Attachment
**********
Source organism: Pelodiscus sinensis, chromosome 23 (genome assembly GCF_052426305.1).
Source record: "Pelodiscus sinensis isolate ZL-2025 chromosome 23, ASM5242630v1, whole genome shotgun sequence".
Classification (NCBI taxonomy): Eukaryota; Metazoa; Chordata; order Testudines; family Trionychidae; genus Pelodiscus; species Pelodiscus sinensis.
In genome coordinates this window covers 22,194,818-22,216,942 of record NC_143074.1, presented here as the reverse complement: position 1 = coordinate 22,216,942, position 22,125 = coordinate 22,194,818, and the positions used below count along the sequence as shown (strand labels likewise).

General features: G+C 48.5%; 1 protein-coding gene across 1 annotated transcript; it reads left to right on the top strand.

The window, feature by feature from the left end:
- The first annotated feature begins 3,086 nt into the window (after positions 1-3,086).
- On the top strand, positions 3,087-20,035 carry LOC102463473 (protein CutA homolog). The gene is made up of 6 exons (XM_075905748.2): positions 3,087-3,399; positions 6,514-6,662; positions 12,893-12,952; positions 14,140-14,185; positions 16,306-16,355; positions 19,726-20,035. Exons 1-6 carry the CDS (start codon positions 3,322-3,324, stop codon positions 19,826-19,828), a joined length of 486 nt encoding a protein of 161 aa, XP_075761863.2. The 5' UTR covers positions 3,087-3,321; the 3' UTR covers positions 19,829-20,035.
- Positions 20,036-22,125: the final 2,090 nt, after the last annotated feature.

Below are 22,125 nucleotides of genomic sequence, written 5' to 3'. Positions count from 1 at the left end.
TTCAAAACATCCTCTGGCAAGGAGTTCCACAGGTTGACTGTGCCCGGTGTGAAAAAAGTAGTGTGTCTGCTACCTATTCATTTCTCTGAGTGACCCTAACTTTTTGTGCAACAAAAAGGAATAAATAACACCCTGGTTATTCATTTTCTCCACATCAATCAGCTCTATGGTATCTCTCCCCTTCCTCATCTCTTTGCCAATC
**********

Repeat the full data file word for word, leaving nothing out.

Source organism: Pelodiscus sinensis, chromosome 23 (genome assembly GCF_052426305.1).
Source record: "Pelodiscus sinensis isolate ZL-2025 chromosome 23, ASM5242630v1, whole genome shotgun sequence".
Classification (NCBI taxonomy): Eukaryota; Metazoa; Chordata; order Testudines; family Trionychidae; genus Pelodiscus; species Pelodiscus sinensis.
In genome coordinates this window covers 22,194,818-22,216,942 of record NC_143074.1, presented here as the reverse complement: position 1 = coordinate 22,216,942, position 22,125 = coordinate 22,194,818, and the positions used below count along the sequence as shown (strand labels likewise).

General features: G+C 48.5%; 1 protein-coding gene across 1 annotated transcript; it reads left to right on the top strand.

The window, feature by feature from the left end:
- The first annotated feature begins 3,086 nt into the window (after positions 1-3,086).
- On the top strand, positions 3,087-20,035 carry LOC102463473 (protein CutA homolog). The gene is made up of 6 exons (XM_075905748.2): positions 3,087-3,399; positions 6,514-6,662; positions 12,893-12,952; positions 14,140-14,185; positions 16,306-16,355; positions 19,726-20,035. Exons 1-6 carry the CDS (start codon positions 3,322-3,324, stop codon positions 19,826-19,828), a joined length of 486 nt encoding a protein of 161 aa, XP_075761863.2. The 5' UTR covers positions 3,087-3,321; the 3' UTR covers positions 19,829-20,035.
- Positions 20,036-22,125: the final 2,090 nt, after the last annotated feature.

Below are 22,125 nucleotides of genomic sequence, written 5' to 3'. Positions count from 1 at the left end.
TTCAAAACATCCTCTGGCAAGGAGTTCCACAGGTTGACTGTGCCCGGTGTGAAAAAAGTAGTGTGTCTGCTACCTATTCATTTCTCTGAGTGACCCTAACTTTTTGTGCAACAAAAAGGAATAAATAACACCCTGGTTATTCATTTTCTCCACATCAATCAGCTCTATGGTATCTCTCCCCTTCCTCATCTCTTTGCCAATC